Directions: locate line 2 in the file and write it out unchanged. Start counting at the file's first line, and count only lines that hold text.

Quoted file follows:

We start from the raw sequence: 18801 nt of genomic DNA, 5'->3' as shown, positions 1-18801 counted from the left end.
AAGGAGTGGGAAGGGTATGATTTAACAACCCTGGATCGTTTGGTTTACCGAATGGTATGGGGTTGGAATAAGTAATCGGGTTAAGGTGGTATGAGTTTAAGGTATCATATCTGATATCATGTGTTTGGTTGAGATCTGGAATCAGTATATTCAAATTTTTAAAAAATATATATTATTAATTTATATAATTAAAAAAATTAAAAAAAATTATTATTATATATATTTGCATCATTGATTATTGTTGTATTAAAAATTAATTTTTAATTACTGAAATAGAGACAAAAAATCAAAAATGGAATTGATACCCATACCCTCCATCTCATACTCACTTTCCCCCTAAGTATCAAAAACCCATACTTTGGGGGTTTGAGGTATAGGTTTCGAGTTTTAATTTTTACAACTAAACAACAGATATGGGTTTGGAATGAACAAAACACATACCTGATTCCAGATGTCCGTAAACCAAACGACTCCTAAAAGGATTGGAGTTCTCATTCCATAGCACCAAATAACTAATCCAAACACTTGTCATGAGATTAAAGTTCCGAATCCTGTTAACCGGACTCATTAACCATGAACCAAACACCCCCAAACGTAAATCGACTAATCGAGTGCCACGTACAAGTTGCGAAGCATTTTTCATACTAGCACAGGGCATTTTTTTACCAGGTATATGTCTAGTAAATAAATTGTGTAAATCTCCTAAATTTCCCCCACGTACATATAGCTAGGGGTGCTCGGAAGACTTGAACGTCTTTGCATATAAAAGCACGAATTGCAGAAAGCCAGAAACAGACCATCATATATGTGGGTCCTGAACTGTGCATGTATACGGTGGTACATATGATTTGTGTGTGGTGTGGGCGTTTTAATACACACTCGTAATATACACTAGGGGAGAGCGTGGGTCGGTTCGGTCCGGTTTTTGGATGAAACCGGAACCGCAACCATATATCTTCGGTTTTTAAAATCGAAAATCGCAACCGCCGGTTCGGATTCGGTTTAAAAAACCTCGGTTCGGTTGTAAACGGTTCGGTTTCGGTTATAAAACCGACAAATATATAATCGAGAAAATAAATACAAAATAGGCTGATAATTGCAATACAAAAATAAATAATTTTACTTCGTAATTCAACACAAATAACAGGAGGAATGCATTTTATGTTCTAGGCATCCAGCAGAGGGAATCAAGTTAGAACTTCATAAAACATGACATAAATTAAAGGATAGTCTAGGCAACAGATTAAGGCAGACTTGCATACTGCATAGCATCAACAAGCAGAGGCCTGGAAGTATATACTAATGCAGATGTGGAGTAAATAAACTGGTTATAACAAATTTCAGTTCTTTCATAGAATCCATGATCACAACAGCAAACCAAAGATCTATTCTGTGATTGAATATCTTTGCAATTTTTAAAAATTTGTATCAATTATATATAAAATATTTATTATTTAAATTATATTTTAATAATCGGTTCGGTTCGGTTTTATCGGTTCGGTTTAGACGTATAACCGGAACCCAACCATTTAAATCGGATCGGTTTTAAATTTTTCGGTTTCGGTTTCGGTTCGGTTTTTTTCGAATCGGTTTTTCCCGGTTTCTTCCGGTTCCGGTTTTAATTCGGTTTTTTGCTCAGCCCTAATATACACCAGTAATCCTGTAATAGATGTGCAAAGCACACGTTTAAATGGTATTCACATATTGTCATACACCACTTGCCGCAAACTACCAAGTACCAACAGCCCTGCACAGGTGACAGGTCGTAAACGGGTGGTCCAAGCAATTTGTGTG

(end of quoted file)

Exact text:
AAGGAGTGGGAAGGGTATGATTTAACAACCCTGGATCGTTTGGTTTACCGAATGGTATGGGGTTGGAATAAGTAATCGGGTTAAGGTGGTATGAGTTTAAGGTATCATATCTGATATCATGTGTTTGGTTGAGATCTGGAATCAGTATATTCAAATTTTTAAAAAATATATATTATTAATTTATATAATTAAAAAAATTAAAAAAAATTATTATTATATATATTTGCATCATTGATTATTGTTGTATTAAAAATTAATTTTTAATTACTGAAATAGAGACAAAAAATCAAAAATGGAATTGATACCCATACCCTCCATCTCATACTCACTTTCCCCCTAAGTATCAAAAACCCATACTTTGGGGGTTTGAGGTATAGGTTTCGAGTTTTAATTTTTACAACTAAACAACAGATATGGGTTTGGAATGAACAAAACACATACCTGATTCCAGATGTCCGTAAACCAAACGACTCCTAAAAGGATTGGAGTTCTCATTCCATAGCACCAAATAACTAATCCAAACACTTGTCATGAGATTAAAGTTCCGAATCCTGTTAACCGGACTCATTAACCATGAACCAAACACCCCCAAACGTAAATCGACTAATCGAGTGCCACGTACAAGTTGCGAAGCATTTTTCATACTAGCACAGGGCATTTTTTTACCAGGTATATGTCTAGTAAATAAATTGTGTAAATCTCCTAAATTTCCCCCACGTACATATAGCTAGGGGTGCTCGGAAGACTTGAACGTCTTTGCATATAAAAGCACGAATTGCAGAAAGCCAGAAACAGACCATCATATATGTGGGTCCTGAACTGTGCATGTATACGGTGGTACATATGATTTGTGTGTGGTGTGGGCGTTTTAATACACACTCGTAATATACACTAGGGGAGAGCGTGGGTCGGTTCGGTCCGGTTTTTGGATGAAACCGGAACCGCAACCATATATCTTCGGTTTTTAAAATCGAAAATCGCAACCGCCGGTTCGGATTCGGTTTAAAAAACCTCGGTTCGGTTGTAAACGGTTCGGTTTCGGTTATAAAACCGACAAATATATAATCGAGAAAATAAATACAAAATAGGCTGATAATTGCAATACAAAAATAAATAATTTTACTTCGTAATTCAACACAAATAACAGGAGGAATGCATTTTATGTTCTAGGCATCCAGCAGAGGGAATCAAGTTAGAACTTCATAAAACATGACATAAATTAAAGGATAGTCTAGGCAACAGATTAAGGCAGACTTGCATACTGCATAGCATCAACAAGCAGAGGCCTGGAAGTATATACTAATGCAGATGTGGAGTAAATAAACTGGTTATAACAAATTTCAGTTCTTTCATAGAATCCATGATCACAACAGCAAACCAAAGATCTATTCTGTGATTGAATATCTTTGCAATTTTTAAAAATTTGTATCAATTATATATAAAATATTTATTATTTAAATTATATTTTAATAATCGGTTCGGTTCGGTTTTATCGGTTCGGTTTAGACGTATAACCGGAACCCAACCATTTAAATCGGATCGGTTTTAAATTTTTCGGTTTCGGTTTCGGTTCGGTTTTTTTCGAATCGGTTTTTCCCGGTTTCTTCCGGTTCCGGTTTTAATTCGGTTTTTTGCTCAGCCCTAATATACACCAGTAATCCTGTAATAGATGTGCAAAGCACACGTTTAAATGGTATTCACATATTGTCATACACCACTTGCCGCAAACTACCAAGTACCAACAGCCCTGCACAGGTGACAGGTCGTAAACGGGTGGTCCAAGCAATTTGTGTG